Fall 2021 ~~ Hooked on Wonderful Books
An interview with Sheryl J. Bize-Boutte by B. Lynn Goodwin
“I was a writer at 12 years old when my parents bought me a Smith Corona typewriter and I wrote my first story.” ~~Sheryl J. Bize-Boutte
BETRAYAL ON THE BAYOU
Written by Sheryl J. Bize-Boutte and Reviewed by B. Lynn Goodwin
ISBN #: 979-8642089934
Independently published (June 3, 2020)
Let It All Out
Sheryl J. Bize-Boutte’s Betrayal on the Bayou is a fascinating novel that delves into some heartbreaking issues around race, justice, and the noir code in the fictitious Louisiana town of Tassin.
In the midst of the Louisiana Bayou in the 1800s, there was a three-tiered culture: slaves, free people of color, and whites. When a young, white widower from Paris arrives with his daughter he marries a Tassin woman, who has money and power, and then takes a Creole lover. After a while he builds his lover, Margot, a house identical to his wife, Marie’s, and sets them side by side. He encourages feuds, discord, and his personal superiority. As the story unfolds we learn about the injustices a white man could perpetrate without consequences in the 1800s. Readers will be left wondering how much has changed today in this fast-paced debut novel.
Bize-Boutte is an award-winning writer, poet, and Pushcart Nominee.
In this interview she talks about her experiences.
BLG: Tell us when you knew you were a writer. Who encouraged you to tell your stories?
SJBB: I am from a family of storytellers and voracious readers, so writing was a natural addition to that portfolio. I knew I was a writer at 12 years old when my parents bought me a Smith Corona typewriter and I wrote my first story. I had imagined stories before then and wrote a few things down in pencil, but my passion was not solidified and off to the races until I was gifted that typewriter. Incidentally, my first story was about pencils.
BLG: Are there real experiences you’ve observed or heard about woven into your novel? Can you give us a couple of examples?
SJBB: As you know, fiction is always informed by lived reality and for Betrayal on the Bayou that is an embedded fact. I tell people my imagination has always been my best friend and so, the combination and sometimes hybrid presentation of fact and imagination are present in the novel.
As an example, one of the lead characters, Margot, is a mixture of the personalities, essences, physical attributes, occupations, and unfathomable heartbreak of several of the most important women in my life, the women who shaped me. In Margot, people who know me will see my mother who never completely overcame her tragedies and yet was a woman of incomparable substance and will, my aunt who made clothing, from the hats to the shoes, for Hollywood’s famous, my great-aunt who flourished in the Jim Crow south despite the restrictions on her very being, and me, a Black woman in America, and all that means. Those who don’t will discover my truths in this work of fiction.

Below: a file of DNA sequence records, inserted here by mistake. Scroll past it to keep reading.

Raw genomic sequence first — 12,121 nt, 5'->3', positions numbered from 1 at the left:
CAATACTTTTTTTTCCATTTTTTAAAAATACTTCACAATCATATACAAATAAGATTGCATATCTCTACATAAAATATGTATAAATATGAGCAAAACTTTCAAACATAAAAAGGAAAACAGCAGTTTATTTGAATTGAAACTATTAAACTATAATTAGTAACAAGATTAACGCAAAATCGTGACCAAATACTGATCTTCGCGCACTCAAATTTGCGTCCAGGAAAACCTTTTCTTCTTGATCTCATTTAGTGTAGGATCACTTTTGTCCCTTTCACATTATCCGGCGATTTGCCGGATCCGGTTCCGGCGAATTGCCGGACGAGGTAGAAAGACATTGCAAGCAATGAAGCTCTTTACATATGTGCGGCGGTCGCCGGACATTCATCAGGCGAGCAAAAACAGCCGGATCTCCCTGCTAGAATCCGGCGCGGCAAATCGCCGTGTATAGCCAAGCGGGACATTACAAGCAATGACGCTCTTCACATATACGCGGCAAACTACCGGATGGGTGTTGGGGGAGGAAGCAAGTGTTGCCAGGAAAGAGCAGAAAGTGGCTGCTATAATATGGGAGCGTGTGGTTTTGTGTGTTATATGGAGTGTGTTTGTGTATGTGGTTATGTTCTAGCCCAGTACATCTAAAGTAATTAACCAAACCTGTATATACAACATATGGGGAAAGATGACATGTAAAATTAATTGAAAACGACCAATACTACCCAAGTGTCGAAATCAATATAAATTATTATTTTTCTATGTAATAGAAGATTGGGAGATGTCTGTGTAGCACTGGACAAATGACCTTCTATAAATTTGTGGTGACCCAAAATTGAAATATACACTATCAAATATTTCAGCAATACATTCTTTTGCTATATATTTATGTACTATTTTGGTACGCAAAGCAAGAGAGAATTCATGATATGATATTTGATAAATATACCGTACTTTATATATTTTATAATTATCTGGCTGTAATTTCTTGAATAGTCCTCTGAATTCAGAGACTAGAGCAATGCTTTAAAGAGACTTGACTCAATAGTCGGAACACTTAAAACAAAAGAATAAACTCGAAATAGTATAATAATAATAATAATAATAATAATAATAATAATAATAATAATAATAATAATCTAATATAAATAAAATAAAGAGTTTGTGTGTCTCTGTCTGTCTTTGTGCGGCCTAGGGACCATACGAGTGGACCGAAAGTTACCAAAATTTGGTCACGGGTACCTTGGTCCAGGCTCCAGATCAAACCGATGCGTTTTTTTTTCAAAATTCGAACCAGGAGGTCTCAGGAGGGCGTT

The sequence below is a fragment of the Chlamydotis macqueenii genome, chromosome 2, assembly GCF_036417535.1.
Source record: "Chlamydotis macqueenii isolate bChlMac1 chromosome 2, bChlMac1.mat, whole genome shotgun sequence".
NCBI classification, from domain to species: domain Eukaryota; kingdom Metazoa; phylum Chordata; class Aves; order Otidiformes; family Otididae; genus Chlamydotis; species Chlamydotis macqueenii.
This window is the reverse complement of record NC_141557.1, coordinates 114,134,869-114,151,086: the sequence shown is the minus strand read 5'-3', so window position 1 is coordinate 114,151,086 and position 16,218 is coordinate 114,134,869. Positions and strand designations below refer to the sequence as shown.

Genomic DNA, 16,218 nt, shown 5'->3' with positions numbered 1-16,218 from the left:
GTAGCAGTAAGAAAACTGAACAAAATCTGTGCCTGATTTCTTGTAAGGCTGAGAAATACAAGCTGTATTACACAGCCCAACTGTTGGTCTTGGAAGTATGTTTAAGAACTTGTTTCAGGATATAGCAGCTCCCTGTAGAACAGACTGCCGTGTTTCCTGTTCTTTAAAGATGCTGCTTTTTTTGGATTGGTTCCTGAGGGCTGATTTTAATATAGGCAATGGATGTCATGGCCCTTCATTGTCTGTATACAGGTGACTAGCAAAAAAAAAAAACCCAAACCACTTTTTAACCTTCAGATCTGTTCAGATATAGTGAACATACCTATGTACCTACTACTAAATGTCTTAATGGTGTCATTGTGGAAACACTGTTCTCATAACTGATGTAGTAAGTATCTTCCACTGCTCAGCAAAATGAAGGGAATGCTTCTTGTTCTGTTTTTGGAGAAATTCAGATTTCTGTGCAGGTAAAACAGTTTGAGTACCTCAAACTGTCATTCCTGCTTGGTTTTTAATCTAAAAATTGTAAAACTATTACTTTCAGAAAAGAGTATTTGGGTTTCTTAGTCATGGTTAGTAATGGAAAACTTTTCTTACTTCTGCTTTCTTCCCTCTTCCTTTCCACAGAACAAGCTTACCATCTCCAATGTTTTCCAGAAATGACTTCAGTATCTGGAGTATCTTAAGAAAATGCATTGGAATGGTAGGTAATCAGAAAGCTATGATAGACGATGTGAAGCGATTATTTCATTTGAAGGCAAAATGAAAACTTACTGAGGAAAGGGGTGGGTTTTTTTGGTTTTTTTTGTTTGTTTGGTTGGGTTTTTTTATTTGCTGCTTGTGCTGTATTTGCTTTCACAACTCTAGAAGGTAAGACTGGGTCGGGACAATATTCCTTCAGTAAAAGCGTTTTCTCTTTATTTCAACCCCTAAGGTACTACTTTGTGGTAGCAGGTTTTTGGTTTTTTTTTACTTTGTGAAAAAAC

Another example is the phrase, “the rain she come, the bisic pass on you,” from a story my father told us as children. I took that phrase and re-imagined it as connected to my novel and gave it a new and different life with a more expansive meaning within the Creole and code noir culture I was describing and a commentary on how a myriad of things may have been in the fictional Louisiana town I built. In other words, I did what I do when I write fiction. I took a speck of something, added a dose of imagination, and blew it up into a story all its own.
BLG: I’ve been fascinated by Creoles since I found a reference to them in a poem in my 7th grade reader. What inspired you to write about Creoles and their struggles in Louisiana?
SJBB: My father was a Creole from Louisiana. I did not want to write a biography; I have already done many published stories and articles on my parents. Yet, I was compelled to write something about the Creoles and one day, after ten years of procrastination, all the stories I had been told over the years, all the summer visits, all the food and the joy, and the deceptions, came together with imagination and boom, it was all just there, fully formed, the words hitting the pages like magic.
But the book is not just about the Creoles. Far from it. There are many human and structural characters woven into the novel. In addition to the people in the story, I explore aspects of colorism, elitism, gender bias, inequality, sexism, and what I consider other “betrayals” in the world I created inspired by a culture with which I am familiar. I put it all in. I let it all out.